Upside Down

Some sci-fi fantasy films have a premise so clean and simple, they must cause writer-directors competing in the same genre to vaporize in a huff of envy.

Earlier in 2004, it was as easy as a couple unraveling the mistake of erasing painful memories in Eternal Sunshine of the Spotless Mind.

Now, two lovers romance the physics of dual gravity.

In this outrageous universe created by Juan Diego Solanas; laws of gravity still apply, except two surfaces run parallel to each other. The affluent rich are flipped and live on the “up side” while decrepit poor live on the “down side” — society (like nature) dictates neither are allowed to mingle nor marry.

The story follows a poor orphan Adam; who falls for a charming girl from the upper crust, Eden. An accident in the mountains separates the teenagers and they part when law enforcement closes in. Eden loses memory from brain concussion and the years have thundered on before they meet again.

Jim Sturgess (who played Ewing in Cloud Atlas) is Adam Kirk; young cosmetic scientist on the verge of a breakthrough using his Aunt’s secret ingredient — magic pink bees! Big corporation TransWorld, wanting to benefit commercially from this miracle anti-aging cream recruits him reluctantly. As for Adam; seeing the chance to honor his family name and traverse Eden’s (Kirsten Dunst) world legitimately, accepts their job offer.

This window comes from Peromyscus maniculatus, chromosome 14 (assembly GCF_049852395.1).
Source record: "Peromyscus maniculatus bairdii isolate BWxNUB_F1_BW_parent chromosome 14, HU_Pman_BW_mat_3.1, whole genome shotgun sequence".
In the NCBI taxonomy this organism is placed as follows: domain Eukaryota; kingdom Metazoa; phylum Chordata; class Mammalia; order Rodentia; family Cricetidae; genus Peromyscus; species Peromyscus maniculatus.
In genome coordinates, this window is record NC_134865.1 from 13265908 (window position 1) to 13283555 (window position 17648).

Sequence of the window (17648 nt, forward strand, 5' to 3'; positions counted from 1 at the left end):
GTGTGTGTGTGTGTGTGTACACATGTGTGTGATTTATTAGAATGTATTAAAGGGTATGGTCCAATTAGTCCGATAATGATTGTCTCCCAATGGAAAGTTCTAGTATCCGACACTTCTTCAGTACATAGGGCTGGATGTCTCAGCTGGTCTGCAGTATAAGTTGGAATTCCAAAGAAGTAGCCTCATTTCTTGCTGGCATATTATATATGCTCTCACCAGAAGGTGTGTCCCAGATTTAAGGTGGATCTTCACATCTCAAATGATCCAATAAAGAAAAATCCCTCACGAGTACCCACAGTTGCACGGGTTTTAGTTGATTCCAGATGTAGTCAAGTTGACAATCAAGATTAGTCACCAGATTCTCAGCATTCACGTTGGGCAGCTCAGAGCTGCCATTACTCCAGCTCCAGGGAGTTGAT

A stint attempting to reconcile with Eden (who no longer remembers him) works, but the law of nature opposes courtship. In classic Cinderella crisis, Adam has a one-hour limit before heat and friction angles him back down. He constantly fights to outsmart the natural forces of reality — at one point, bored and friendly co-worker Bob (Timothy Spall) steps in to help.

Upside Down Upside Down is a highly stylized film about passion and romance — suffused with visual allegories surrounding movement, transformation and stasis. From downlow to the upturn, poor orphan to prince charming, separation to unity. We see how elements that control natural and artificial territories aptly fit, compelling the story to its narrative end.

The resolution this film reveals; and its characterization of a hopeless romantic and his manic pixie dream girl may be too generic for some; yet I find it likable,  original and entertaining. Solanas applies vastness of space and symmetrical beauty in a creative way; using them as symbolic extensions of the story’s themes.

Criticisms that generalize and compare it to Inception are baffling. Both films explore similar material using entirely different strategies: one implores a labyrinth of logic while the other blatantly defies it. Upside Down works because it moves within the paradigm of fantasy without being too uptight about anything — pretty hip stuff for a Valentine’s Day flick.

Love junkies only — those in search of intellectual orgasms need not apply.

★★★★★

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